It is within this context that the South African Parliament will be attending the 132nd Inter-Parliamentary Union Assembly (IPU) in Hanoi (Viet Nam) from 28 March – 1 April 2015. The theme of the Assembly is The Sustainable Development Goals (SDGs): Turning Words into Action.
The South African Parliament has consistently attended the IPU’s Assemblies and coinciding committee meetings since its affiliation in 1994. The IPU was established in 1889 and is an international organisation of parliaments of sovereign States. It comprises 166 member States and 10 Associate Members.
The IPU meets twice a year and fosters contact and exchange of experience among Parliaments; considers questions of international interest and concerns; promotes the protection of human rights; and contributes to better knowledge of the working of representative institutions.
The theme of the upcoming meeting reminds us that the Millennium Development Goals (MDGs) are nearing the end of their implementation. The Sustainable Development Goals (SDGs) are meant to learn from and build on the MDGs successes and shortcomings. The SDGs targets are defined as inspirational global targets, with each government setting its own national targets guided by the global level of ambition but at the same time taking into account national circumstances. In summary, the 17 proposed goals seek to:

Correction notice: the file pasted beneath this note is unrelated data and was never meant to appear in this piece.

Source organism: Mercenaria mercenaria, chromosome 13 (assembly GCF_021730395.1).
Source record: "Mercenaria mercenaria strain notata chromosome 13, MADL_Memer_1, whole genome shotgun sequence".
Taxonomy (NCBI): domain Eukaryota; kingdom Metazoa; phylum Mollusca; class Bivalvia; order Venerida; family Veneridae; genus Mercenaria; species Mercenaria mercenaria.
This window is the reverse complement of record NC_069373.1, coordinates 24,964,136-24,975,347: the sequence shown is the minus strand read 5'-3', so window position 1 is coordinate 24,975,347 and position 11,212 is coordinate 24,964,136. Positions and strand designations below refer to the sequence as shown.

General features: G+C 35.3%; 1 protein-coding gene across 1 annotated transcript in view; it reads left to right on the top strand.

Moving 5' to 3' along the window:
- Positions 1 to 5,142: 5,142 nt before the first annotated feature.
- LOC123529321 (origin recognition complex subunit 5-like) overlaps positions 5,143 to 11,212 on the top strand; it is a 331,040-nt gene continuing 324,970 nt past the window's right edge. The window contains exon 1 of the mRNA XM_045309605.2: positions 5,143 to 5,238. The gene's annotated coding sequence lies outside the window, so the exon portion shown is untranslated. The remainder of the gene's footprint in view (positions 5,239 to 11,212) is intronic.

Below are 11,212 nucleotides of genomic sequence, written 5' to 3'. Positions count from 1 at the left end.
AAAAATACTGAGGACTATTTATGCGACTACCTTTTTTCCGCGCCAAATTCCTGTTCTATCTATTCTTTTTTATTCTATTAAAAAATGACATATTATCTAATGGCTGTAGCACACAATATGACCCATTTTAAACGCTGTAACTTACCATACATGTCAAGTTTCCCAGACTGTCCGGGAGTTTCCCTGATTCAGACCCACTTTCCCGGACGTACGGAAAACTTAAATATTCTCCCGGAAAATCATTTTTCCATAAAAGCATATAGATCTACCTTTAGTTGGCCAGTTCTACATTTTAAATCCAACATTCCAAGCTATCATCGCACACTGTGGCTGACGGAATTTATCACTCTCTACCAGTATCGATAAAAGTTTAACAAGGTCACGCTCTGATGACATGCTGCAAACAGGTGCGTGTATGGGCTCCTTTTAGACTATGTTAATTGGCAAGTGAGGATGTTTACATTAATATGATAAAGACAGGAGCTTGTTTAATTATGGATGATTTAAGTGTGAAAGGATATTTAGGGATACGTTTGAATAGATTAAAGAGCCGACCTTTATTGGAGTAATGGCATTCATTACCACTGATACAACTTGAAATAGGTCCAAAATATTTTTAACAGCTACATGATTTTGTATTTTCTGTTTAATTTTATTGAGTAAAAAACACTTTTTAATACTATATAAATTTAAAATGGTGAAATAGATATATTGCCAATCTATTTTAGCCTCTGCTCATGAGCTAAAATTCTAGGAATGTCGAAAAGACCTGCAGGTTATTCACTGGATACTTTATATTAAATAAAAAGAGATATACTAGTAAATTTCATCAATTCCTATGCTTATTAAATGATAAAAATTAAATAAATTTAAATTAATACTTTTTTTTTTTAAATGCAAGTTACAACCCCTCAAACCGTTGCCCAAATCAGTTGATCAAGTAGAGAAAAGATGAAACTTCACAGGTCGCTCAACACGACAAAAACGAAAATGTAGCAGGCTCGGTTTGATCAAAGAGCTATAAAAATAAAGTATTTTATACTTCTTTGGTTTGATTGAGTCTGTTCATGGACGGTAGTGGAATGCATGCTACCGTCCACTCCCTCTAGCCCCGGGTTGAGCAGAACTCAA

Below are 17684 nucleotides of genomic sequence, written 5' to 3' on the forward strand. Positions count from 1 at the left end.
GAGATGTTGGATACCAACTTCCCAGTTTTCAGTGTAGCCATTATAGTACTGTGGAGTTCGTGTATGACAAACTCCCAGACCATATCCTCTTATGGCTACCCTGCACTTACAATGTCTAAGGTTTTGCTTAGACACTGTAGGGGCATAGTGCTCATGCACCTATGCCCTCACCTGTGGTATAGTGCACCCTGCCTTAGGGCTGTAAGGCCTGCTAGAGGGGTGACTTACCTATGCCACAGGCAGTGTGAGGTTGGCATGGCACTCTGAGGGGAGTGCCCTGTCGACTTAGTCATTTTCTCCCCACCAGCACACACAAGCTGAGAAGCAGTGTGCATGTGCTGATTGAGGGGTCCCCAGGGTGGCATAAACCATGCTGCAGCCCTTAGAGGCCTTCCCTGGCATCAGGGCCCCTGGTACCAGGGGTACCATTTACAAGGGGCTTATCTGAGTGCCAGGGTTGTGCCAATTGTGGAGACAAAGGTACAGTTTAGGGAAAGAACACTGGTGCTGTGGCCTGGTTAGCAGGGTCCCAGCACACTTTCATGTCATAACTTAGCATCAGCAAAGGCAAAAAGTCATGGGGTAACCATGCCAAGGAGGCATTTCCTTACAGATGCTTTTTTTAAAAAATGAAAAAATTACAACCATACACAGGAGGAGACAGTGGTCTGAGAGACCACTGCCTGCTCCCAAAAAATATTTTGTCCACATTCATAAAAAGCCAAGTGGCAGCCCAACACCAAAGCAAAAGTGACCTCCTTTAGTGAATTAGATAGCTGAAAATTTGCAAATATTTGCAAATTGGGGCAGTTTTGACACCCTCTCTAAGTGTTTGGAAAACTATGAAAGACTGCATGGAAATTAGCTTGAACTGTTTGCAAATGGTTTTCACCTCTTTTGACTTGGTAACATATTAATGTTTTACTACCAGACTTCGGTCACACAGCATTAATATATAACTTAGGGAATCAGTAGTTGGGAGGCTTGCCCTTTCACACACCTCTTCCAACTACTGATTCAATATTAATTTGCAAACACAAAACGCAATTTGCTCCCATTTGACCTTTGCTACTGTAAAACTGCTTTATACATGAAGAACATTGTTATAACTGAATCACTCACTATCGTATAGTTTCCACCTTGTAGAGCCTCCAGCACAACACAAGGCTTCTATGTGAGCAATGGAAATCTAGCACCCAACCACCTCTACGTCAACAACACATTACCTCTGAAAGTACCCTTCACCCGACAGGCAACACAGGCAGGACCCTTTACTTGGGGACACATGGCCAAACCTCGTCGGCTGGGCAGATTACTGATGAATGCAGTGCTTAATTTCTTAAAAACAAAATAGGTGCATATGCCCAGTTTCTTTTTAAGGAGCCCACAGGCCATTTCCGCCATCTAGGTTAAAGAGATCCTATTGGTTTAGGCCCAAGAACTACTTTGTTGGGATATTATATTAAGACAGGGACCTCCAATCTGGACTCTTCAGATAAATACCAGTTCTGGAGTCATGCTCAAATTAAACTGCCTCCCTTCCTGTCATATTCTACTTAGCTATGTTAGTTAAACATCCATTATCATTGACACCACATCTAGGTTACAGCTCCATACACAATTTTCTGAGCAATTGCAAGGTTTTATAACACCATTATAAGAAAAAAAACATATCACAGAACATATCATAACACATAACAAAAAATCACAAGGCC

According to the African Union Common Position on the Post-2015 Development Agenda as adopted on 31 January 2014, “The global commitments on financing development have not been fully met, which has been one of the reasons, among others, that several of the MDGs are not likely to be achieved by 2015 in many African countries. As a country we believe that developed countries must honour their historic obligations and responsibilities, as part of the commitment made in the context of the global partnership for development.